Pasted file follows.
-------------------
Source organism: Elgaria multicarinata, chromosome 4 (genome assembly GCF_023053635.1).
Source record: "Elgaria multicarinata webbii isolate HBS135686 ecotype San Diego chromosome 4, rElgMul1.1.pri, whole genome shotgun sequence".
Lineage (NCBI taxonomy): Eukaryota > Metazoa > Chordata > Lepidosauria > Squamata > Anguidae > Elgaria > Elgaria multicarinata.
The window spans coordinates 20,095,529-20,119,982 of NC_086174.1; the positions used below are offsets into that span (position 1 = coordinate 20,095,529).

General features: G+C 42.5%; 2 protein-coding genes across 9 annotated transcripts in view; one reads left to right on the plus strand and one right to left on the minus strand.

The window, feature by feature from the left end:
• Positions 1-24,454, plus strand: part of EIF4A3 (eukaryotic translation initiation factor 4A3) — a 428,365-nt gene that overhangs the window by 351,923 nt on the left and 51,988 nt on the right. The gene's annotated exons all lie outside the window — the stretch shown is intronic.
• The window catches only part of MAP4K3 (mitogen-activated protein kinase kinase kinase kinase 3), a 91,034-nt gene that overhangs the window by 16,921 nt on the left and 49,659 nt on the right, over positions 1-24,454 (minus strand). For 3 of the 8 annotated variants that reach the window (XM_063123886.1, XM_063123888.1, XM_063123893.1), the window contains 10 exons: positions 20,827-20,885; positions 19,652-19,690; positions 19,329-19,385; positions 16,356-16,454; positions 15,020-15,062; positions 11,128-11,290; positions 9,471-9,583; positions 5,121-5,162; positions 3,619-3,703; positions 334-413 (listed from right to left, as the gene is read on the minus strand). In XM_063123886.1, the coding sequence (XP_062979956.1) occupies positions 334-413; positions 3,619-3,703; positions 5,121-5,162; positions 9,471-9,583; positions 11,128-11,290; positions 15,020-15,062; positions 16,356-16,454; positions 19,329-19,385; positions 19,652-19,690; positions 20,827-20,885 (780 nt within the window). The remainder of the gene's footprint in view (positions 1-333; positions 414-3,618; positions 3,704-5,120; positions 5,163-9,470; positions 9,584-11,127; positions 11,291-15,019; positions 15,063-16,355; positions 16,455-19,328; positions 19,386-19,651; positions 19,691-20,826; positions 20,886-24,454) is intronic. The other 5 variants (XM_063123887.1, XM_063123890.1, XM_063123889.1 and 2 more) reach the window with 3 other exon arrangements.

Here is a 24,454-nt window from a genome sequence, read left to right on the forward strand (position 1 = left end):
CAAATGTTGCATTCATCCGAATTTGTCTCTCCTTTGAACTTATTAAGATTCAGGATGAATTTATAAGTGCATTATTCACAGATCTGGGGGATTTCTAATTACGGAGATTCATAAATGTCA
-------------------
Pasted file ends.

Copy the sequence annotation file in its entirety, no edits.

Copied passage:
Source organism: Elgaria multicarinata, chromosome 4 (genome assembly GCF_023053635.1).
Source record: "Elgaria multicarinata webbii isolate HBS135686 ecotype San Diego chromosome 4, rElgMul1.1.pri, whole genome shotgun sequence".
Lineage (NCBI taxonomy): Eukaryota > Metazoa > Chordata > Lepidosauria > Squamata > Anguidae > Elgaria > Elgaria multicarinata.
The window spans coordinates 20,095,529-20,119,982 of NC_086174.1; the positions used below are offsets into that span (position 1 = coordinate 20,095,529).

General features: G+C 42.5%; 2 protein-coding genes across 9 annotated transcripts in view; one reads left to right on the plus strand and one right to left on the minus strand.

The window, feature by feature from the left end:
• Positions 1-24,454, plus strand: part of EIF4A3 (eukaryotic translation initiation factor 4A3) — a 428,365-nt gene that overhangs the window by 351,923 nt on the left and 51,988 nt on the right. The gene's annotated exons all lie outside the window — the stretch shown is intronic.
• The window catches only part of MAP4K3 (mitogen-activated protein kinase kinase kinase kinase 3), a 91,034-nt gene that overhangs the window by 16,921 nt on the left and 49,659 nt on the right, over positions 1-24,454 (minus strand). For 3 of the 8 annotated variants that reach the window (XM_063123886.1, XM_063123888.1, XM_063123893.1), the window contains 10 exons: positions 20,827-20,885; positions 19,652-19,690; positions 19,329-19,385; positions 16,356-16,454; positions 15,020-15,062; positions 11,128-11,290; positions 9,471-9,583; positions 5,121-5,162; positions 3,619-3,703; positions 334-413 (listed from right to left, as the gene is read on the minus strand). In XM_063123886.1, the coding sequence (XP_062979956.1) occupies positions 334-413; positions 3,619-3,703; positions 5,121-5,162; positions 9,471-9,583; positions 11,128-11,290; positions 15,020-15,062; positions 16,356-16,454; positions 19,329-19,385; positions 19,652-19,690; positions 20,827-20,885 (780 nt within the window). The remainder of the gene's footprint in view (positions 1-333; positions 414-3,618; positions 3,704-5,120; positions 5,163-9,470; positions 9,584-11,127; positions 11,291-15,019; positions 15,063-16,355; positions 16,455-19,328; positions 19,386-19,651; positions 19,691-20,826; positions 20,886-24,454) is intronic. The other 5 variants (XM_063123887.1, XM_063123890.1, XM_063123889.1 and 2 more) reach the window with 3 other exon arrangements.

Here is a 24,454-nt window from a genome sequence, read left to right on the forward strand (position 1 = left end):
CAAATGTTGCATTCATCCGAATTTGTCTCTCCTTTGAACTTATTAAGATTCAGGATGAATTTATAAGTGCATTATTCACAGATCTGGGGGATTTCTAATTACGGAGATTCATAAATGTCA